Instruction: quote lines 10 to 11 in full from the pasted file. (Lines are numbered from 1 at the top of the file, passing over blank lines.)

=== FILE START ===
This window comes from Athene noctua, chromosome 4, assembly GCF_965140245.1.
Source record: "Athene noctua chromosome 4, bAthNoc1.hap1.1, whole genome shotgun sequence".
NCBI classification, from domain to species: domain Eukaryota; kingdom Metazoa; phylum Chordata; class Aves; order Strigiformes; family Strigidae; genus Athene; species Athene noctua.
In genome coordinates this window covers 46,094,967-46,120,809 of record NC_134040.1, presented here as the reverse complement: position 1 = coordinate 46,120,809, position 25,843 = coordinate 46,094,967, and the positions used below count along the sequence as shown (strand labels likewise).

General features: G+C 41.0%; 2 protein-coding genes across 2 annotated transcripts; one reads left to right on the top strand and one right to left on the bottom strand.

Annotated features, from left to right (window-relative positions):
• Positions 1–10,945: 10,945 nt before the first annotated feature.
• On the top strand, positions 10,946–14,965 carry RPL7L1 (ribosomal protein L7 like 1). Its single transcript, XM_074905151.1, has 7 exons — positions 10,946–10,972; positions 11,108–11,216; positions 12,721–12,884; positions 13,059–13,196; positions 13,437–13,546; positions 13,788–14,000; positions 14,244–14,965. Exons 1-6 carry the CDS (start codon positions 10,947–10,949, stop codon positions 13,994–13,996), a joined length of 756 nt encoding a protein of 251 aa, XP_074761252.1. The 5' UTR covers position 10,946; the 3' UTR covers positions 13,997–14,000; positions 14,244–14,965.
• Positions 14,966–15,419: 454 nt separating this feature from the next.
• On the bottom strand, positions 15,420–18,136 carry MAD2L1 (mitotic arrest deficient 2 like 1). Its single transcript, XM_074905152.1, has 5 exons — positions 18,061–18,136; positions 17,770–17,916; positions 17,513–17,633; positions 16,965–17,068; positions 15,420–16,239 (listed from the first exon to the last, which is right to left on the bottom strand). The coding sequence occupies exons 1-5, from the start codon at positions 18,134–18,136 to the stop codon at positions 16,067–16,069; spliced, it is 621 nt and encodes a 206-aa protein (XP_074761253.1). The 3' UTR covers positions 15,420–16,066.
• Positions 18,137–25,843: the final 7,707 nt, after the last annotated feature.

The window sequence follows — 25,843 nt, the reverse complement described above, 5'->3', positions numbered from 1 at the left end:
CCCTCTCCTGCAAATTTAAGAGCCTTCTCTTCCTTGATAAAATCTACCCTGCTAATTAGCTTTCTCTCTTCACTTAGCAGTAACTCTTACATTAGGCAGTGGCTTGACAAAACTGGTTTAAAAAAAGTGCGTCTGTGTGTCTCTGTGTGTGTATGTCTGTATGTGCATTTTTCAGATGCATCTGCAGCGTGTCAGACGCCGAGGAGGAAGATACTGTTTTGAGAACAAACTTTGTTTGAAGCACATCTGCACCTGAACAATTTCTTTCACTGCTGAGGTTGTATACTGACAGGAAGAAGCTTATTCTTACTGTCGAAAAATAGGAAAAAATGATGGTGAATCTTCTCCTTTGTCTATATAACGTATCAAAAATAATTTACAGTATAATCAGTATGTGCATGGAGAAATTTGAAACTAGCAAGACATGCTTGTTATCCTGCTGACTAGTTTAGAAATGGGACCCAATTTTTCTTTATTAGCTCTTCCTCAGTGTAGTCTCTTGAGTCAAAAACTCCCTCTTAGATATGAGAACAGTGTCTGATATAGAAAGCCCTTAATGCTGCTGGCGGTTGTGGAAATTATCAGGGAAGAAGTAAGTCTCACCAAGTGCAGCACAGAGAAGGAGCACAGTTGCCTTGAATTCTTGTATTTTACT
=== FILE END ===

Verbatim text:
• On the bottom strand, positions 15,420–18,136 carry MAD2L1 (mitotic arrest deficient 2 like 1). Its single transcript, XM_074905152.1, has 5 exons — positions 18,061–18,136; positions 17,770–17,916; positions 17,513–17,633; positions 16,965–17,068; positions 15,420–16,239 (listed from the first exon to the last, which is right to left on the bottom strand). The coding sequence occupies exons 1-5, from the start codon at positions 18,134–18,136 to the stop codon at positions 16,067–16,069; spliced, it is 621 nt and encodes a 206-aa protein (XP_074761253.1). The 3' UTR covers positions 15,420–16,066.
• Positions 18,137–25,843: the final 7,707 nt, after the last annotated feature.